Resident Evil is a popular series, and whilst it’s been argued that it didn’t invent the survival horror genre, it certainly made it popular, and became a flagship franchise in horror games and for Capcom.
Over the years since the first game came out the series has gone through some changes, both graphically and in storytelling, both getting increasingly better as people began to actually take pride in the series. One of the biggest changes came with Resident Evil 4, where the game took on a more action quality; something that would increase in the fifth game. And whilst the games became more focused on guns and explosive set pieces, they still at least tried to be horror games. Unfortunately, when Resident Evil 6 came around that all changed for the worse.
Work on Resident Evil 6 began in 2009, shortly after the release of Resident Evil 5, and development consisted of more than 600 people, becoming the biggest production in Capcom’s history. One of the things that the team decided during production, however, was that the survival horror market was too small for Resident Evil, and in 2012, a few months before the game released, they issued a press statement announcing that the game would be focused more around the action genre.
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Whilst this made some fans of the series a little worried, most were still looking forward to the game; after all, the last two main series entries had a bigger focus on action, and both were extremely well received and were some of the more poplar entries in the franchise. When the game was released it looked like perhaps Capcom were overselling the action focus, as the first few levels of the Leon campaign took things slowly, put you in dark, deserted environments, and threw some classic zombies at you. It captured the feel of Resident Evil 2 with some extra action beats and fancy new controls thrown in. But it soon became clear that these levels were an outlier, and the rest of the game was drastically different.
Split across four separate stories that interweave together, Resident Evil 6 was less a survival horror game and more like a modern shooter action affair with a few monsters thrown into the mix. Instead of fighting through creepy locations you’d be running around giant cities, inside aircraft carriers, and in ancient ruins (somehow there are giant tombs and underground cathedrals underneath the US that are hundreds of years old?). Instead of fighting zombies and the occasional special infected you’d be in gunfights with terrorists who might sometimes grow a weird limb or two, would have huge car chases, and jump motorcycles over attack helicopters. And Leon would proceed to spend the game moving from explosion to explosion as he crashed a car, a bus, a train, an aeroplane, and basically anything with wheels near him would explode.
Not only did the game try to make the action bigger, but it tried to make the story bigger too. Instead of creating one or two scenarios like with the classic games, giving you the choice of which story to play, the game presented you with four stories, all of which had to be played to get the entire thing, and all of which weave in and out of each other. The result is a game that feels incredibly bloated, and overly long (it ended up being twice as long as Resident Evil 5, the longest game in the series before this point). The different scenarios came with multiple protagonists, and in order to complete the entire story and see everything you would have to play through far too many hours. The length was a big factor in the less than stellar reception the game received upon release, with many complaining that levels and story would quickly begin to overstay its welcome.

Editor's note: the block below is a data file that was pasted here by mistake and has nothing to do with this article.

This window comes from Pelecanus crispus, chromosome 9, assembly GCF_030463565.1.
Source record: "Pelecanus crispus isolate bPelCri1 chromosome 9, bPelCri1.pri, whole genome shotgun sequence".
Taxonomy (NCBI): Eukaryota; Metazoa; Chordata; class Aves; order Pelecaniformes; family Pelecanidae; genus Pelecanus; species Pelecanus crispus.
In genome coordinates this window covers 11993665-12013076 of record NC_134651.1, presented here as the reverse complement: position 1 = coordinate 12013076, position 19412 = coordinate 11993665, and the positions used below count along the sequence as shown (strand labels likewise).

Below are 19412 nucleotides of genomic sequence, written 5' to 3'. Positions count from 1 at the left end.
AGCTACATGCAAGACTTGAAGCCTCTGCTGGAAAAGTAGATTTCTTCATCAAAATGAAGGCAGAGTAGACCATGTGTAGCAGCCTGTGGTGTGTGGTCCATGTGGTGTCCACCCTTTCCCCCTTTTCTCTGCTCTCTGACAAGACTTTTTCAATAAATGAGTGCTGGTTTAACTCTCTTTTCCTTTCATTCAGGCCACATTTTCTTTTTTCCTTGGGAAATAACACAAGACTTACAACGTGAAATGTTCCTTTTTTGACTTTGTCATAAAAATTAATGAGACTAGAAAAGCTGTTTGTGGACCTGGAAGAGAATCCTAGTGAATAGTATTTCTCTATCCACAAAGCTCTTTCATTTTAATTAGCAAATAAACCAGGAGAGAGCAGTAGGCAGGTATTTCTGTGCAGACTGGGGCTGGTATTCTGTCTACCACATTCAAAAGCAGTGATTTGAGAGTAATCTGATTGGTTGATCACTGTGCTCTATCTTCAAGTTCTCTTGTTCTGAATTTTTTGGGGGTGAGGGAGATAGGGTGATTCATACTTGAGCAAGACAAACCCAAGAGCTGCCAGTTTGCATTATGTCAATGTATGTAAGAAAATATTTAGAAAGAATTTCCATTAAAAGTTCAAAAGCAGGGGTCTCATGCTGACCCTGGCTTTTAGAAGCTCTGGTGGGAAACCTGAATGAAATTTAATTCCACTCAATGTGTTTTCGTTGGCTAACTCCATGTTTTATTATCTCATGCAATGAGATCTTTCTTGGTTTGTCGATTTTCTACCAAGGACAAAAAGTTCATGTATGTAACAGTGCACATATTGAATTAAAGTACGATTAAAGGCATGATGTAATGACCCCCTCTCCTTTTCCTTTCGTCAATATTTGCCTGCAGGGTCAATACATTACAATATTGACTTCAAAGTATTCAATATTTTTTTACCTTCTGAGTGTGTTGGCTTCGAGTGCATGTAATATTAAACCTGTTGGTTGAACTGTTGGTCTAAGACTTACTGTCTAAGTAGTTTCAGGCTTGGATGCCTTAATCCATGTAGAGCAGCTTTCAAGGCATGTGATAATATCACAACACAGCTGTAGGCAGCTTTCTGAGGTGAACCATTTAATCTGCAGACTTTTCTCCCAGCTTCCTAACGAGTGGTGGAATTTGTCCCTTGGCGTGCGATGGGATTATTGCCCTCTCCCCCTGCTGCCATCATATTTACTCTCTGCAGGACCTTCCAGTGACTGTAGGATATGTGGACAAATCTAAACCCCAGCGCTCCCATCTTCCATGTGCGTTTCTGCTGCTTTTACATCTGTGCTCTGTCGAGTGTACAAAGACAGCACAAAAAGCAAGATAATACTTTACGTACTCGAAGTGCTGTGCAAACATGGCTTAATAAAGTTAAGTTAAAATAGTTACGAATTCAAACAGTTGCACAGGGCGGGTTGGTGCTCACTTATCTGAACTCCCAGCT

Whilst the game sold well – more than ten million copies – it was very much poorly received, with the best reviews only giving it a middle of the road welcome. It was criticised for the varying quality between the different story campaigns, with large tonal and style shifts between some of them, and some even called the game a step back for the series. Hiroyuki Kobayashi, the game’s producer, clashed with some of the fans and critics after the release, and would go on to respond to those criticising the shift into a pure action game by stating that he would not be beholden to the fans.
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Whilst it’s commendable that Hiroyuki Kobayashi stuck to his guns that way, it is worth noting that the next game released in the series, Resident Evil: Revelations 2 dropped many of the new elements in the game, and embraced a more traditional horror feel, even though it was released episodically. The next mainline game in the series, Resident Evil 7 went even further to distance itself from Resident Evil 6, taking on a first person perspective, and trying to make itself the most frightening horror experience in the series to date. With the remakes for the second and third games, and the eight main-line games, all going back to horror as the main genre with a bit of action thrown in, it does seem like Resident Evil 6 was something of a failure for the studio, and that its attempts to transform it into an action series over horror resulted in Resident Evil having to focus even more on horror in order to appease fans.
Thanks to its shift away from what made the series notable, an overly long, complex, and boring story, and some flat characters, Resident Evil 6 is perhaps one of the biggest failures in the series, despite the amount of sales it made. However, the resultant shift back to horror, and the creation of a Dungeons & Dragons campaign that would go on to become Critical Role by several members of the cast and production team, are perhaps some of the best things to come out of a game that’s otherwise best skipped.